Barnaby Joyce
Barnaby Joyce, a member of the Australia Federal Senate, talks during an interview in Canberra December 2, 2005. Reuters/Tim Wimborne

Barnaby Joyce said it was Vikki Campion who wanted the money from their paid interview. The former deputy prime minister of Australia has defended selling their story for a reported $150,000 in a tell-all interview with Seven’s Sunday Night program.

Joyce and his staffer-turned-girlfriend sat down with Seven for a tell-all interview to air Sunday. He said they decided to go ahead with the interview because they wanted privacy after their son’s birth last month. Campion, he said, was the one who wanted to get paid for their interview.

“In the last fortnight, we’ve had drones over our house, we’ve had paparazzi waiting for us outside Armidale airport, we’ve had people following us to Uralla,” he said on Tuesday. “We tried just burning this out and that didn’t work.”

He told The Australian that if it were just him in the interview, he wouldn’t have charged for it. But it also involved Campion and their baby, Sebastian. According to him, Campion said everybody was already making money from her name, so it’s time they make money as well.

“They wanted an interview obviously to get Vikki’s side of the story, and like most mothers, she said, ‘Seeing as I am being screwed over and there are drones and everything over my house in the last fortnight, paparazzi waiting for me, if everybody else is making money, then [I am] going to make money out of it,’” he said.

That’s not how Prime Minister Malcolm Turnbull saw it, though. He said he would raise the matter privately with his former deputy PM. “It’s not something that I would have encouraged him to do, in fact quite the contrary,” he told Tasmanian radio station LAFM.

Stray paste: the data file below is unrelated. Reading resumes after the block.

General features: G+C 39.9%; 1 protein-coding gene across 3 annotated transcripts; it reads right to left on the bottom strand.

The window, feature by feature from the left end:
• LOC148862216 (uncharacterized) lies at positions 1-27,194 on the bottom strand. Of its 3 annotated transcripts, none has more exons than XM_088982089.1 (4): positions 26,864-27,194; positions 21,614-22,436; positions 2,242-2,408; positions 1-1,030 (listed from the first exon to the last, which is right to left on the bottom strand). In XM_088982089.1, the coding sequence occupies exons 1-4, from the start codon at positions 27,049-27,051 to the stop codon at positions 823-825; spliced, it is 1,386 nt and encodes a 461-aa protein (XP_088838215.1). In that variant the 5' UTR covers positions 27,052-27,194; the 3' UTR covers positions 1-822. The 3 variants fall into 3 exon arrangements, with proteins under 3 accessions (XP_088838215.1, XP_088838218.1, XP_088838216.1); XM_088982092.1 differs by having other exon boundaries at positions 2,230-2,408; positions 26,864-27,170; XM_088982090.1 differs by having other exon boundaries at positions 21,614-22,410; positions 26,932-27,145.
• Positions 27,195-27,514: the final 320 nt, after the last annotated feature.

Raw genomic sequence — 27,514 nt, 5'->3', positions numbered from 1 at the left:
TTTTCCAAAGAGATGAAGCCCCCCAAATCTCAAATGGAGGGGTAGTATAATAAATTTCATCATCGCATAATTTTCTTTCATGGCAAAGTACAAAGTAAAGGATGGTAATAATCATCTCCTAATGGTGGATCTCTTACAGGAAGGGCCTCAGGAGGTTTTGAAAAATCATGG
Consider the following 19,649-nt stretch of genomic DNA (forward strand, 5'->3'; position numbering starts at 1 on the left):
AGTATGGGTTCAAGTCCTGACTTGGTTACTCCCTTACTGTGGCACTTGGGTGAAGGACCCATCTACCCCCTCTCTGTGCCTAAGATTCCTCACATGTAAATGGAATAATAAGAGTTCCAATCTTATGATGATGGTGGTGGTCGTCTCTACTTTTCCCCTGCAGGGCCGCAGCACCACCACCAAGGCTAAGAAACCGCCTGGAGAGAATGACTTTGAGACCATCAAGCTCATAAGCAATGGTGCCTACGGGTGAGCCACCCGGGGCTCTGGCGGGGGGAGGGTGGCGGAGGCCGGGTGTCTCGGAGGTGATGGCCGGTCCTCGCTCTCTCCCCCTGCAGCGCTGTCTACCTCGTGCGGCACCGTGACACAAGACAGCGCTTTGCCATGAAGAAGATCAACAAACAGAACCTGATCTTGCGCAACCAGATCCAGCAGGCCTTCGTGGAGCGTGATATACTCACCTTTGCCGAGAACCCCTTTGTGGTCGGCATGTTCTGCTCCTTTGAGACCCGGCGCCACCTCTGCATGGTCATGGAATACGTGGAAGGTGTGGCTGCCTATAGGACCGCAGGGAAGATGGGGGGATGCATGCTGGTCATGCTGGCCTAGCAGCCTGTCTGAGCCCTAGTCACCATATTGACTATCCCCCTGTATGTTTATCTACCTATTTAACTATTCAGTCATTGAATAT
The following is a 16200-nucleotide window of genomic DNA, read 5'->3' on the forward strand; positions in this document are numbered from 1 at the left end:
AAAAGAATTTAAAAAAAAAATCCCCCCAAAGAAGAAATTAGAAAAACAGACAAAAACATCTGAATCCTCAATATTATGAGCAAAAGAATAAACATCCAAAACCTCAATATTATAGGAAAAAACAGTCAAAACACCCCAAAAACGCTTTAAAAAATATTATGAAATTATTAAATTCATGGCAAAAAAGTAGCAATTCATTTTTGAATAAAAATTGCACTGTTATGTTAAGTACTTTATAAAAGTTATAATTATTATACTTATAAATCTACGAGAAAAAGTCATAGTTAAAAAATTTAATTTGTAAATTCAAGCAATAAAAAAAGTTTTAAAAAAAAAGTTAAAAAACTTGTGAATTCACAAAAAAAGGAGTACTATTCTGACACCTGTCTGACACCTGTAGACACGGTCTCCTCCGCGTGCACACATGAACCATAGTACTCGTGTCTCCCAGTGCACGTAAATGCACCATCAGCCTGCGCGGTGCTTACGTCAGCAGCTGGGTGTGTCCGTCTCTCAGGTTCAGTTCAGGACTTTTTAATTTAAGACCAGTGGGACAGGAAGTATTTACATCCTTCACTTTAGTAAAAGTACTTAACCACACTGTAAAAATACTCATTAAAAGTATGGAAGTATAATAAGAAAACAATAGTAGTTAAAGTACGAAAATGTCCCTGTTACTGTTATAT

Seven reportedly got into a bidding war with Nine over the interview. The money will allegedly go straight to Seb’s trust fund.

Some of Joyce’s colleagues in the Nationals have either been supportive or indifferent to his getting paid. Deputy leader Bridget McKenzie told the ABC that it was a matter between Joyce and Campion.

“People write memoirs all the time,” she said. “Politicans tell their stories in a variety of ways throughout their careers. I don’t think it’s up to me to be making commentary on the morality of that or otherwise.”

Senator John Williams did not want to comment on it as it was “not for me to judge.” Health Minister Greg Hunt also did not want to comment, saying he would let them comment on their own circumstances.

Not everyone is happy or indifferent, though. One of Joyce’s Coalition colleagues thought Joyce once again has brought a new scandal.

“Every time we start to get back on track, he comes out with something new,” the unnamed colleague was quoted by the Guardian as saying. “Every single time. Every time.

“He popped up last week, talking to the cameras again [about the live sheep export trade], so he has obviously decided he’s had enough time in the wilderness, and now we are dealing with him accepting money to talk about the relationship which derailed everything we have been trying to do all year. He just needs to shut the hell up.”

Nationals frontbencher Darren Chester said he would want to discuss the proposed banning of politicians receiving cash for comment at the next party room meeting.

“This is unprecedented in my time in parliament and I’m open to the conversation about banning MPs from benefitting personally from selling stories to the media,” he told the Daily Telegraph.

Joyce announced in December that he and his wife, Natalie, had separated. It was in February that it was revealed that his former staffer, Campion, was expecting a son with him. She gave birth in April. He also has four daughters with Natalie.